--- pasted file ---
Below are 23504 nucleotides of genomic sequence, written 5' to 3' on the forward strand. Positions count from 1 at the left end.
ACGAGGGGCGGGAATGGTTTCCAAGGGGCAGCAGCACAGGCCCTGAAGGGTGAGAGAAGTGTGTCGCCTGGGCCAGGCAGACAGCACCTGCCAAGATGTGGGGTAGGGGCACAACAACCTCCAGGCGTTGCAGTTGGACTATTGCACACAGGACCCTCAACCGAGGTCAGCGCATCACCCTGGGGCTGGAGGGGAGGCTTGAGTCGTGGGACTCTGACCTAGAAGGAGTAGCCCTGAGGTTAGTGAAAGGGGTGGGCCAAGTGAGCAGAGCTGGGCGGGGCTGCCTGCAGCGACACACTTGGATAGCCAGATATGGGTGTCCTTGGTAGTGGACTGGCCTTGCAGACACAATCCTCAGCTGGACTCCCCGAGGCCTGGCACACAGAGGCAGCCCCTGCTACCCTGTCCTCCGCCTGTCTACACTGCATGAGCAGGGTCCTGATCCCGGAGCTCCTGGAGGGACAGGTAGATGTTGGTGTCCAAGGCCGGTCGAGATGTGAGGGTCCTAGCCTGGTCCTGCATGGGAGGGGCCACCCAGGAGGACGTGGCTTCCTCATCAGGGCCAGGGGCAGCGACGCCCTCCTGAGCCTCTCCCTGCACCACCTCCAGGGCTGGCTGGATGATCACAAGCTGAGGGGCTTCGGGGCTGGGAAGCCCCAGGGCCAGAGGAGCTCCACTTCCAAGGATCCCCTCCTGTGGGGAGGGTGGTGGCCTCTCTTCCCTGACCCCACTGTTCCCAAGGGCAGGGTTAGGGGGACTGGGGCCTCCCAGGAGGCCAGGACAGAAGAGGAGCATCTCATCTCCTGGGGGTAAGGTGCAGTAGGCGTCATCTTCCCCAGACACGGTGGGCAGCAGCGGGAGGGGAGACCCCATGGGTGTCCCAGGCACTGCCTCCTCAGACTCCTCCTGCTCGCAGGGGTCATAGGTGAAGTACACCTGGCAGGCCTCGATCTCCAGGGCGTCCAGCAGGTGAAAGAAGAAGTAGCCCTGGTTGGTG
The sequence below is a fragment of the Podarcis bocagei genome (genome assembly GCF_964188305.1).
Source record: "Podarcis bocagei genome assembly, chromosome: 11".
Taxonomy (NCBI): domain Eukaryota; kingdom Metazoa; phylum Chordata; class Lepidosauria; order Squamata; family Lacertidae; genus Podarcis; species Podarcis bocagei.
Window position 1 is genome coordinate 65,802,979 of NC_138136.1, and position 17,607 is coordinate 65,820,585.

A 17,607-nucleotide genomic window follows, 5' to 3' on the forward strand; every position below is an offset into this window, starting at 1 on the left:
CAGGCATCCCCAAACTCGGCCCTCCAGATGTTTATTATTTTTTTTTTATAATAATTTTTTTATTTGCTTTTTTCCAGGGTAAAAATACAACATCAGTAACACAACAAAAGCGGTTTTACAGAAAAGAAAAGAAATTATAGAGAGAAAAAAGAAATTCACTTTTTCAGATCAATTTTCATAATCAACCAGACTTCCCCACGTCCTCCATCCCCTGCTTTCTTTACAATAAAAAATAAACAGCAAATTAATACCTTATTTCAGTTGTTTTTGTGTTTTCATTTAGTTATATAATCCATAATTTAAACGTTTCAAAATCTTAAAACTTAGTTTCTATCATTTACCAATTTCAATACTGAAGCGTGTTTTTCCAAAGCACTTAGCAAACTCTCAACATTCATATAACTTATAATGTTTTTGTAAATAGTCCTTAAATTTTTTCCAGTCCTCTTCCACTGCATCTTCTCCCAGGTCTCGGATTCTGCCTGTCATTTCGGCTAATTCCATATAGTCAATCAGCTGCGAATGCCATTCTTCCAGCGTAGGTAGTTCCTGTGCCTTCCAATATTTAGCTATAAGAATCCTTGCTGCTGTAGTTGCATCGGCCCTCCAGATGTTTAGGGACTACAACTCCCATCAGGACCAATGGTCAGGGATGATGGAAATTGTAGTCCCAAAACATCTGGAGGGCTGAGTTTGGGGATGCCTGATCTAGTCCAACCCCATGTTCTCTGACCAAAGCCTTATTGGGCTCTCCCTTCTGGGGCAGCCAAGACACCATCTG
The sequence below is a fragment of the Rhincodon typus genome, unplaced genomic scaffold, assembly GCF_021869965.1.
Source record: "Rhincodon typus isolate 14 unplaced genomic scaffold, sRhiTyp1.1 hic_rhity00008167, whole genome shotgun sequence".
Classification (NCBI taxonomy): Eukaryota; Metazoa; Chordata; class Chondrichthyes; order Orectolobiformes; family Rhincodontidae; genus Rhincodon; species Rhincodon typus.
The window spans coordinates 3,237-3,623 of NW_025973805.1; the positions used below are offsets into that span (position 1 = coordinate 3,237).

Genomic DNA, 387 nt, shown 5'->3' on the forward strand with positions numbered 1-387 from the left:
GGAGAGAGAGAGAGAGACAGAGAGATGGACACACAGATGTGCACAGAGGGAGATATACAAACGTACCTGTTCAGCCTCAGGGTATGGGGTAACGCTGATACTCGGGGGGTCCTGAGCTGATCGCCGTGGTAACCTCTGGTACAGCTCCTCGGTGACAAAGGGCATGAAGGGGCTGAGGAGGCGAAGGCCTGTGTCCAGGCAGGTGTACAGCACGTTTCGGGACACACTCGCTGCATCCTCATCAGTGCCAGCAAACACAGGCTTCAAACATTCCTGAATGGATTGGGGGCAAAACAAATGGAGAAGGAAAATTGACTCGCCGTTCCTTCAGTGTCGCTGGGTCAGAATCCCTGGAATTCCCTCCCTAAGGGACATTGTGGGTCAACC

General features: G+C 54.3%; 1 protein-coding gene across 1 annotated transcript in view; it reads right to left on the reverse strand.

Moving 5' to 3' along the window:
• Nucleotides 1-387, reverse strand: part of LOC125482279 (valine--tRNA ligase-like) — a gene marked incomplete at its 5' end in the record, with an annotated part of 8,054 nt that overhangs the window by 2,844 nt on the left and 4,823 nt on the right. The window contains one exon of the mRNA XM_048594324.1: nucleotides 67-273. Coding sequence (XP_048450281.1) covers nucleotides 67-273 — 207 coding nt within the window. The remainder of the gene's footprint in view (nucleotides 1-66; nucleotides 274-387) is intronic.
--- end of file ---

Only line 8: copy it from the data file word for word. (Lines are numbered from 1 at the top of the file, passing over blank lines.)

CAGGCATCCCCAAACTCGGCCCTCCAGATGTTTATTATTTTTTTTTTATAATAATTTTTTTATTTGCTTTTTTCCAGGGTAAAAATACAACATCAGTAACACAACAAAAGCGGTTTTACAGAAAAGAAAAGAAATTATAGAGAGAAAAAAGAAATTCACTTTTTCAGATCAATTTTCATAATCAACCAGACTTCCCCACGTCCTCCATCCCCTGCTTTCTTTACAATAAAAAATAAACAGCAAATTAATACCTTATTTCAGTTGTTTTTGTGTTTTCATTTAGTTATATAATCCATAATTTAAACGTTTCAAAATCTTAAAACTTAGTTTCTATCATTTACCAATTTCAATACTGAAGCGTGTTTTTCCAAAGCACTTAGCAAACTCTCAACATTCATATAACTTATAATGTTTTTGTAAATAGTCCTTAAATTTTTTCCAGTCCTCTTCCACTGCATCTTCTCCCAGGTCTCGGATTCTGCCTGTCATTTCGGCTAATTCCATATAGTCAATCAGCTGCGAATGCCATTCTTCCAGCGTAGGTAGTTCCTGTGCCTTCCAATATTTAGCTATAAGAATCCTTGCTGCTGTAGTTGCATCGGCCCTCCAGATGTTTAGGGACTACAACTCCCATCAGGACCAATGGTCAGGGATGATGGAAATTGTAGTCCCAAAACATCTGGAGGGCTGAGTTTGGGGATGCCTGATCTAGTCCAACCCCATGTTCTCTGACCAAAGCCTTATTGGGCTCTCCCTTCTGGGGCAGCCAAGACACCATCTG